The start of April usually brings with it some positivity with the onset of spring. However, as we go into the new month this year, there are more risks than usual on the table. These include inflation that never seems to stop rising (new figures out this week at 6.2%), the situation in Ukraine, and the Bank of England, which keeps hiking rates. Yet if we do see this develop into a full stock market crash in April, I’ll use it to buy some top stocks at discounted prices.
Investing past the short-term fear
One sector that I think could be hit hard with a stock market crash would be financial services. This doesn’t include traditional banks, but rather retail trading platforms such as IG Group, or wealth management companies like St James’s Place.
My reasoning for this is that a sudden fall could spook investors. It could cause them to sell and move back into cash as a safe haven. Further, with interest rates rising, some people might decide that they actually prefer to sit in cash to benefit from a higher rate of interest than in previous years. This would hinder performance from wealth managers and retail brokerage accounts that make money by holding assets under management and transaction fees.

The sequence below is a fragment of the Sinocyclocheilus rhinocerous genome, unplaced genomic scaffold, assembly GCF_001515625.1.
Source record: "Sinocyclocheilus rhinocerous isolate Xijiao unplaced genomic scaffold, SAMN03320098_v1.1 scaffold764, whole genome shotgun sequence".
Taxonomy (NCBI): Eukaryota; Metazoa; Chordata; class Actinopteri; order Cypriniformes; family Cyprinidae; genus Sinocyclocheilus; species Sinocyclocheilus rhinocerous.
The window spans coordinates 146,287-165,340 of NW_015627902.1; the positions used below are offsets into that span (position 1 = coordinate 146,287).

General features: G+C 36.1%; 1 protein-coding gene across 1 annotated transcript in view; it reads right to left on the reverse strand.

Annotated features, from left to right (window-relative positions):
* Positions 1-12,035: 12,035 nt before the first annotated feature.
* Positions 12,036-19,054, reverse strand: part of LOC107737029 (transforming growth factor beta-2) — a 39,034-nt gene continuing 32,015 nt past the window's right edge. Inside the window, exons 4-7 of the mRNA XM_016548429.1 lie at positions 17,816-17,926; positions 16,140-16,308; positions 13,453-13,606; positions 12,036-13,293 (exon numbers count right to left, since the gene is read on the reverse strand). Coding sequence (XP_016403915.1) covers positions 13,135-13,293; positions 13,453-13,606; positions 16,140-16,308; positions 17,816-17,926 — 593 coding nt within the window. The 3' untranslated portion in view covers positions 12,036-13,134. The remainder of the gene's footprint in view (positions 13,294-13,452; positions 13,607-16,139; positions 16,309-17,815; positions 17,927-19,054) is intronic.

In the short term, I think that shares in these type of companies could fall. Yet I’d use this as an opportunity to buy shares in the firms mentioned above. I think higher volatility could aid trading platforms in the mid term. It’ll generate interest and likely see a higher number of new accounts opened. As for more traditional money managers, advisors will step in and could encourage clients to see this as a dip that could recover in the long run, much in the way I’d do!
Using a stock market crash for income
Another area where I’d take advantage during a stock market crash is on dividend stocks. During a crash, even the top stocks fall, simply because it’s negative sentiment that is driving the market. Even if a company isn’t overly impacted by the reason for the crash, it can still see the share price fall.
If a firm isn’t negatively impacted fundamentally, the dividend per share should stay the same. Yet a fall in the share price would actually increase the dividend yield. Therefore, buying at a lower price could help me to increase the yield for my income portfolio.
For example, I’d consider buying Rio Tinto and British American Tobacco. Over the past three months, both stocks have jumped over 10%. If we see a stock market crash, it would give me a good opportunity to buy at cheaper levels. As for the dividend yields, Rio Tinto currently offers 10.35%, while British American Tobacco is at 6.83%.
As a risk, I do need to be aware that dividends can be changed at the discretion of the management team. This element is out of my control, and so can make forecasting future income payments difficult.